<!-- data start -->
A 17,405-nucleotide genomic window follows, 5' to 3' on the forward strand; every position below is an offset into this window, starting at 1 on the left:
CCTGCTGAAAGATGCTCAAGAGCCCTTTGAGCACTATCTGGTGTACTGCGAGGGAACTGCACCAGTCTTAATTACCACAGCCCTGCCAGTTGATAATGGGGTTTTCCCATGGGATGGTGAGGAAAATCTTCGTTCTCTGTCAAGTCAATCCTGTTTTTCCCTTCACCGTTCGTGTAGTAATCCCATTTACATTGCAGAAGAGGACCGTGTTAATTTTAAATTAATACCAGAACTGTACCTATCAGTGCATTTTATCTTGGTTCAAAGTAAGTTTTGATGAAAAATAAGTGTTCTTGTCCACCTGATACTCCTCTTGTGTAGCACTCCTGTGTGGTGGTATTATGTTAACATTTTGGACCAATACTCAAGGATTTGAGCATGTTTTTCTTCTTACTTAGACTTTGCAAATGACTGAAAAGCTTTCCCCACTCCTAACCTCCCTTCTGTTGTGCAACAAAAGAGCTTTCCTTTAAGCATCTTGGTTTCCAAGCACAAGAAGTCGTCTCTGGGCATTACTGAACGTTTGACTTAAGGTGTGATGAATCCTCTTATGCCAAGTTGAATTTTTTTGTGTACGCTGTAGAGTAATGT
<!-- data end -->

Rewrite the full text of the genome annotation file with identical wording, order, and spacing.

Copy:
A 17,405-nucleotide genomic window follows, 5' to 3' on the forward strand; every position below is an offset into this window, starting at 1 on the left:
CCTGCTGAAAGATGCTCAAGAGCCCTTTGAGCACTATCTGGTGTACTGCGAGGGAACTGCACCAGTCTTAATTACCACAGCCCTGCCAGTTGATAATGGGGTTTTCCCATGGGATGGTGAGGAAAATCTTCGTTCTCTGTCAAGTCAATCCTGTTTTTCCCTTCACCGTTCGTGTAGTAATCCCATTTACATTGCAGAAGAGGACCGTGTTAATTTTAAATTAATACCAGAACTGTACCTATCAGTGCATTTTATCTTGGTTCAAAGTAAGTTTTGATGAAAAATAAGTGTTCTTGTCCACCTGATACTCCTCTTGTGTAGCACTCCTGTGTGGTGGTATTATGTTAACATTTTGGACCAATACTCAAGGATTTGAGCATGTTTTTCTTCTTACTTAGACTTTGCAAATGACTGAAAAGCTTTCCCCACTCCTAACCTCCCTTCTGTTGTGCAACAAAAGAGCTTTCCTTTAAGCATCTTGGTTTCCAAGCACAAGAAGTCGTCTCTGGGCATTACTGAACGTTTGACTTAAGGTGTGATGAATCCTCTTATGCCAAGTTGAATTTTTTTGTGTACGCTGTAGAGTAATGT